Big development in Brock Turner case
CALIFORNIANS have voted in a special election to unseat a state judge who drew worldwide condemnation for giving a six-month jail sentence to a Stanford University swimmer convicted of sexually assaulting an unconscious woman.
Santa Clara County Superior Court Judge Aaron Persky, a former prosecutor appointed to the bench in 2003 by then-governor Gray Davis next month will become the first sitting judge recalled in more than 80 years in the state.
In Tuesday's election, 60 per cent of the more than 176,058 voters who cast ballots approved a petition to recall Persky, according to unofficial results posted online by the county registrar. The registrar is expected to certify the results on July 5, spokesman Steven Spivak said.
"There is no such thing as an elected official who (is) independent of the electorate. That is not a thing," Michele Dauber, a Stanford law professor who organised the recall petition, wrote in a Twitter message on Wednesday.
Mr Persky came under fire in June 2016 for sentencing Brock Turner, then 20, to six months in the county jail and three years probation for three counts of sexual assault, a penalty widely denounced as too lenient.
Uproar over the sentencing was fuelled in part by an open letter from the victim, who remains anonymous, recounting her ordeal in graphic terms. The letter was posted online and went viral, resonating with people around the world.
Turner's sentence, which predated the #MeToo movement of women speaking out publicly against sexual harassment and abuse, was held up as a symbol of how the US justice system fails to take sex crimes seriously enough.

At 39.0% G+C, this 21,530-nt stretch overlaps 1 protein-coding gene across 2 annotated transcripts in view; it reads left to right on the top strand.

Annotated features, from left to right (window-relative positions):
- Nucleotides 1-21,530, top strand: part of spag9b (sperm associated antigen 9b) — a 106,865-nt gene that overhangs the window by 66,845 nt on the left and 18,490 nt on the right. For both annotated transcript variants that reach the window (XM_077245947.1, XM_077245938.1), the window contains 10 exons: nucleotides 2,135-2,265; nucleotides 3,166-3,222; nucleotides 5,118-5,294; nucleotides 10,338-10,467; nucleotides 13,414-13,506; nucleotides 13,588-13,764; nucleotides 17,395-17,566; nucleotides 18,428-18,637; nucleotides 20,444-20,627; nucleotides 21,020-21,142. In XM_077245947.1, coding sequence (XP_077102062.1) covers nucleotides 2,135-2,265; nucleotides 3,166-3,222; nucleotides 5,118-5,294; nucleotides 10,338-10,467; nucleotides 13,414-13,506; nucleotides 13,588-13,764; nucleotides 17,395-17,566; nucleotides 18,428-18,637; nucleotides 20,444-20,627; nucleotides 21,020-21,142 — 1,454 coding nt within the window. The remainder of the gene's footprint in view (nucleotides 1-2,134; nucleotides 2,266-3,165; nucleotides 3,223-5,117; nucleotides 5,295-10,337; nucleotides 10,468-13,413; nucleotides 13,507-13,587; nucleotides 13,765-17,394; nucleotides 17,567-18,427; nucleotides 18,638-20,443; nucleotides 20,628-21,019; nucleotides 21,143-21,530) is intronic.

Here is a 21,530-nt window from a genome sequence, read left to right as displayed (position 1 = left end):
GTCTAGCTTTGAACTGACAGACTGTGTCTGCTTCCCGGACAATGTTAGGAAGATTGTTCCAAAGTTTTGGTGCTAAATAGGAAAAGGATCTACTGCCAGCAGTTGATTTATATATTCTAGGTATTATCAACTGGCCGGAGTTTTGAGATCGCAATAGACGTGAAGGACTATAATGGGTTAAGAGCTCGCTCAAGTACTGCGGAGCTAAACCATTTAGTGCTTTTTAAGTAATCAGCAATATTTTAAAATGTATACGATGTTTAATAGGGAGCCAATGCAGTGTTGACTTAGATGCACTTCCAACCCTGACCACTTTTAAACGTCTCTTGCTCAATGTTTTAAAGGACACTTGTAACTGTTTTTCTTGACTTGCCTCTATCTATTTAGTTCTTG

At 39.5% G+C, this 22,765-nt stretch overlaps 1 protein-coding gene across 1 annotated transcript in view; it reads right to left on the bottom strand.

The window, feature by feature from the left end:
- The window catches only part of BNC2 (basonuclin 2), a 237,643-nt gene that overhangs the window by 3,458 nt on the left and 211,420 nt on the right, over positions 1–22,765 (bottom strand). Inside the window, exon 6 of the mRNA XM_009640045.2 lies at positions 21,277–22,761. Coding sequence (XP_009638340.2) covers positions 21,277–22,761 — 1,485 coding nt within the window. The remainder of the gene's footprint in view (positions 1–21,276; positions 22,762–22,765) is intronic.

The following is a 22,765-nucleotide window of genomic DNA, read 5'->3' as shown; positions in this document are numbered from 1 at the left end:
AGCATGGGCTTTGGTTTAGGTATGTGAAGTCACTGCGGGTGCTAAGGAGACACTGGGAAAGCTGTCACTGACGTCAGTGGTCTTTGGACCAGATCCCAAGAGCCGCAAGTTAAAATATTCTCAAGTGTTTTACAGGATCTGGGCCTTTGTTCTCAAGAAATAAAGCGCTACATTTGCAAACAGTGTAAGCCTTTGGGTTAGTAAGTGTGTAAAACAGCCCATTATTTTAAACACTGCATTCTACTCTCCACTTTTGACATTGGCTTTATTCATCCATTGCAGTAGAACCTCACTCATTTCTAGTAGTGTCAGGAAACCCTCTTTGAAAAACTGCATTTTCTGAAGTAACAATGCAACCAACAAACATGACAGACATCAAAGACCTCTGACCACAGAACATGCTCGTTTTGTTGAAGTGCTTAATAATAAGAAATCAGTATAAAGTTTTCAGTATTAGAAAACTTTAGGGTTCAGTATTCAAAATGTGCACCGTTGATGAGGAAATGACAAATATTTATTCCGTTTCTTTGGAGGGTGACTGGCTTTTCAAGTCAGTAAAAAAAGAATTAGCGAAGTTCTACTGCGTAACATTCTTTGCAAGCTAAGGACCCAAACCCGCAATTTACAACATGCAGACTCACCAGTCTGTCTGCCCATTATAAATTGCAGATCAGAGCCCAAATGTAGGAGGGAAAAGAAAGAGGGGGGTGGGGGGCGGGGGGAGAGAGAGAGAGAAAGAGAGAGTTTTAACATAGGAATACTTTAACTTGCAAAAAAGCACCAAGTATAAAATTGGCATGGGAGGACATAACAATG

The recall vote came at a time that has seen hundreds of women publicly accusing powerful men in business, government and entertainment of sexual misconduct and harassment.
Mr Persky is not planning to issue a statement about the election, according to LaDoris Cordell, a retired female judge who served with him on the Santa Clara County Superior Court and who led much of the opposition to the recall.
Mr Persky said at a news conference last month that sentencing guidelines and probation department recommendations had limited his options in sentencing the former student. He has asserted that his recall would undermine the independence of the judiciary.
Prosecutors had asked that Turner be given six years in prison. He had faced up to 14 years behind bars, and under normal sentencing guidelines would have been likely to receive at least two years in prison.
Turner was released for good behaviour in September 2016 after serving just three months of his six-month term and has since appealed his conviction.